o 50 million organisms can survive only in the rain-forest ecosystem.
o Rain forests are the source of 25 percent of all medicines.

• What does unhealthy soil influence?

o Animal and plant life
o Ecosystem health
o Water quality
o Air quality
Share some great ideas with your students about how they can help to keep the land healthy! Reinforce the importance of thinking both locally and globally. Local plans are often easier to implement, but global plans can reach a much wider audience.

• Wise waste management:

a. Composting: In nature, fallen plants and animals decompose naturally. Composted waste is gradually processed and cleaned by soil, providing fresh nutrients for plants and animals.
b. Preventing waste: When people make a commitment to using durable, reusable items and purchasing products with less packaging, they are reducing the amount of waste they produce.
c. Incineration or burning waste: Used wisely, incineration can produce steam, which is processed as electricity.
d. Recycling: Using recycled materials reduces the amount of greenhouse gases and pollutants that are put into the environment by traditional manufacturing plants. Recycling also conserves fossil fuels, saves energy, and reduces waste.

• Pesticide-free farming: Encourage farmers to "go organic" and use pesticide-free fertilizers to keep contaminants out of the soil.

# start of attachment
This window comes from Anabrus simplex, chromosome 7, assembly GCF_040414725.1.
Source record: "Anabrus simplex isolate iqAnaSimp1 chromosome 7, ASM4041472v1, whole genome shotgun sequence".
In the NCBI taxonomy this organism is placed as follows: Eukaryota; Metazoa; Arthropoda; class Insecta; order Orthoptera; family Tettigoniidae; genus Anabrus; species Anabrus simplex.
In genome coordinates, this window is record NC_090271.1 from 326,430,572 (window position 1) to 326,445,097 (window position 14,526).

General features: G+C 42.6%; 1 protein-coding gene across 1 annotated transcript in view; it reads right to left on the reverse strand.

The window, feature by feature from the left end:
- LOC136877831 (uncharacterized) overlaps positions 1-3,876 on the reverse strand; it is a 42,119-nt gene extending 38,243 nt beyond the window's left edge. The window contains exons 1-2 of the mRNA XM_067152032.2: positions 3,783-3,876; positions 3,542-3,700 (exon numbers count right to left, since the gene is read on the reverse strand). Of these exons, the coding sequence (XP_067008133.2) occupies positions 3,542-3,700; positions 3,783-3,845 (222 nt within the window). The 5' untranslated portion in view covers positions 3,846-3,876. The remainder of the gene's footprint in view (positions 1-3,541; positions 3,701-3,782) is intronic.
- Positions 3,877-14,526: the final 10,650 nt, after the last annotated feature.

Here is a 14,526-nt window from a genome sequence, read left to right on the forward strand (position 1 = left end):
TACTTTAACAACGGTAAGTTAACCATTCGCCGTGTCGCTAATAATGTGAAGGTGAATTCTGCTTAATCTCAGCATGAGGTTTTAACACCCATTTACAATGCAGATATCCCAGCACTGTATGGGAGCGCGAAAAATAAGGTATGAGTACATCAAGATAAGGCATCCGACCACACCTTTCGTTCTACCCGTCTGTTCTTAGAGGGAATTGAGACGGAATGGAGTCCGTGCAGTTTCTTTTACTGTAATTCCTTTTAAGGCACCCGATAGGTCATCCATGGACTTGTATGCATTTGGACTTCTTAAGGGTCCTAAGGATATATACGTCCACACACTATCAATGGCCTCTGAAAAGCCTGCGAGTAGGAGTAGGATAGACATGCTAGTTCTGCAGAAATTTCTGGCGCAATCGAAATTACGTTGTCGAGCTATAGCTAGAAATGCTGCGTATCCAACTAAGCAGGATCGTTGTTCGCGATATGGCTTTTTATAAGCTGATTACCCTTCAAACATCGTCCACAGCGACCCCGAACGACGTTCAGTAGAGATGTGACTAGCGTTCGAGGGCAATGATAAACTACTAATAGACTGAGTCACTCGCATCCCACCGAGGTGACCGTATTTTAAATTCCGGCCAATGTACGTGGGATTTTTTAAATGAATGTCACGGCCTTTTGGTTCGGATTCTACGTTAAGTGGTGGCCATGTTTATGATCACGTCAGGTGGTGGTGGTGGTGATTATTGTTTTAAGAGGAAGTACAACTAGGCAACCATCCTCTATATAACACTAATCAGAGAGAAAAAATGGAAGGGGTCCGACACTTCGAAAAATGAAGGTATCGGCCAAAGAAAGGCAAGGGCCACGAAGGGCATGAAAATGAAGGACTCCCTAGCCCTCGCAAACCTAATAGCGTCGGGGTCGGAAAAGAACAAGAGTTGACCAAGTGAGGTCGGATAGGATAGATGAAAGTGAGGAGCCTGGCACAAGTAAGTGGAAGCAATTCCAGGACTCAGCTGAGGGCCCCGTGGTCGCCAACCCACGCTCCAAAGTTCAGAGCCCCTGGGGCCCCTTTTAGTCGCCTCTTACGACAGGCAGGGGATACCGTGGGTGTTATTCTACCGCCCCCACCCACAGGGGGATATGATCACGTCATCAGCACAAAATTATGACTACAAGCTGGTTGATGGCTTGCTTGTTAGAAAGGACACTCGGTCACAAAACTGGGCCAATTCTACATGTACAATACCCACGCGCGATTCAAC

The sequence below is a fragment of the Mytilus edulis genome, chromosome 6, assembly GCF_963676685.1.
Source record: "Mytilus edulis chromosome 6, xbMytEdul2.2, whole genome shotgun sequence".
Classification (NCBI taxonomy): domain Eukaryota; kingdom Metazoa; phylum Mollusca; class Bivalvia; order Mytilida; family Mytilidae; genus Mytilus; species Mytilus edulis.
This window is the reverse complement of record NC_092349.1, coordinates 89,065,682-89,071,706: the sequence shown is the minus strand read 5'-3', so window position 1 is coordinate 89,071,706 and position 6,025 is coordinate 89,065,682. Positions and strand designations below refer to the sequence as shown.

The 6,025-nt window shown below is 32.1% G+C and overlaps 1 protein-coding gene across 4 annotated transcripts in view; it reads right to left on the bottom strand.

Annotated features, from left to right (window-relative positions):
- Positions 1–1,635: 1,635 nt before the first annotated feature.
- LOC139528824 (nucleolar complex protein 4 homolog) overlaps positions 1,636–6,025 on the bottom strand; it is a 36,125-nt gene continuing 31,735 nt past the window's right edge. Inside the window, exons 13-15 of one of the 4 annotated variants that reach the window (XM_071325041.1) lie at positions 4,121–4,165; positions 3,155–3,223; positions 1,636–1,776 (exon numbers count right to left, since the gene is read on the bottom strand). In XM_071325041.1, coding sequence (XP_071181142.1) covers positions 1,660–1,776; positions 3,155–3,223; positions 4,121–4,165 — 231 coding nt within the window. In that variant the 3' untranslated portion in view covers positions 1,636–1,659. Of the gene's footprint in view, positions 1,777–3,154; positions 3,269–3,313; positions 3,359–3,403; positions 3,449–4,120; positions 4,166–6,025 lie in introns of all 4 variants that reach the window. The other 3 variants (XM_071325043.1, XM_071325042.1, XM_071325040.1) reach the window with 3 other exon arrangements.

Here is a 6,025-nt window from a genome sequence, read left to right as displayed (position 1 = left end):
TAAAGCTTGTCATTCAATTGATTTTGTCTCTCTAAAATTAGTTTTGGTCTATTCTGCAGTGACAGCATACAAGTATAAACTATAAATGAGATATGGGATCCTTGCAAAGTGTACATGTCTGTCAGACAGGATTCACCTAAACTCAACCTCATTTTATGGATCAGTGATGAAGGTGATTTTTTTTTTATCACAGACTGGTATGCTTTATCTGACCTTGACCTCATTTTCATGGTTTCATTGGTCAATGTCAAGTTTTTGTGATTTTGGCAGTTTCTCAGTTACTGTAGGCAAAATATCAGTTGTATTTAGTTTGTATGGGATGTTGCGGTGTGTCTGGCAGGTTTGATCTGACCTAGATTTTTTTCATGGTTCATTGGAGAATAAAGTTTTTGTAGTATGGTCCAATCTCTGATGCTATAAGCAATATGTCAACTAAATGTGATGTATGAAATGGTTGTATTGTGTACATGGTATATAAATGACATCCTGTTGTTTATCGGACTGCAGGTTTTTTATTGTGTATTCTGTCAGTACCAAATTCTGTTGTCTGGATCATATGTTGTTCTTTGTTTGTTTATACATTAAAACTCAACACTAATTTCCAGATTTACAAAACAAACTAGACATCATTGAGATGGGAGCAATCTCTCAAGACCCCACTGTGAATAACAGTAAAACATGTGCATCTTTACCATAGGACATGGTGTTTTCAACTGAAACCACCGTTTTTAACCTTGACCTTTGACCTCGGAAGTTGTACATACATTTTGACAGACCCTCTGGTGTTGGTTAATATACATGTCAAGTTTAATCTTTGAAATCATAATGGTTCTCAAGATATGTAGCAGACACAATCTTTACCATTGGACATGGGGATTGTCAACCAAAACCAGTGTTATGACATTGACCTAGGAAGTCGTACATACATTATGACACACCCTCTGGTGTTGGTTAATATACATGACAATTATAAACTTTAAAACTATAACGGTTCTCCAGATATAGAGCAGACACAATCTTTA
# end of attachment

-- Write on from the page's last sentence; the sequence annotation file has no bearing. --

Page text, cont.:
• Prevent erosion: Plant a windbreak of trees or bushes around fields to reduce the chance that wind will blow the topsoil away into your water supply. Planting trees at water lines (like rivers and lakes) helps prevent erosion of the banks into the water bodies.


Illustrate the importance of healthy soil by discussing the Dust Bowl (1931–39) and how it led to the Soil Conservation Act of 1935.

Explain that during the Dust Bowl, dry topsoil began blowing off farmland all across the United States. Without topsoil, farmers were unable to grow enough food and the agricultural economy collapsed. It affected not only the human population dependent on the crops but also the plants and animals that relied on the nutrient-rich soil to survive.

Review the following sequence of events with students:

a. In 1931, the United States entered into a drought that lasted until 1939. Crops across the country died in the fields.
b. As farmers tried to farm dry land, they realized that excessive grazing and plowing had disturbed the natural soil-replenishment cycle. Dust clouds began to blow across the Midwest in 1932.
c. By 1934, dust storms covered 74 percent of the United States.
d. The government tried to correct the damage to the overused soil but wasn't able to. According to the 1934 Yearbook of Agriculture, "Approximately 35 million acres of formerly cultivated land have essentially been destroyed for crop production. . . . 100 million acres now in crops have lost all or most of the topsoil; 125 million acres of land now in crops are rapidly losing topsoil."
e. In 1935, soil erosion was declared a "national menace" and farmers were paid to use soil-conservation farming methods such as strip cropping, terracing, crop rotation, contour plowing, and cover crops as part of the Soil Conservation Act.
f. By the end of 1935, 850 million tons of topsoil had blown off the southern American plains.
g. By the time it began to rain again in 1939, food riots and economic hardship had taken a harsh toll on the United States and the world.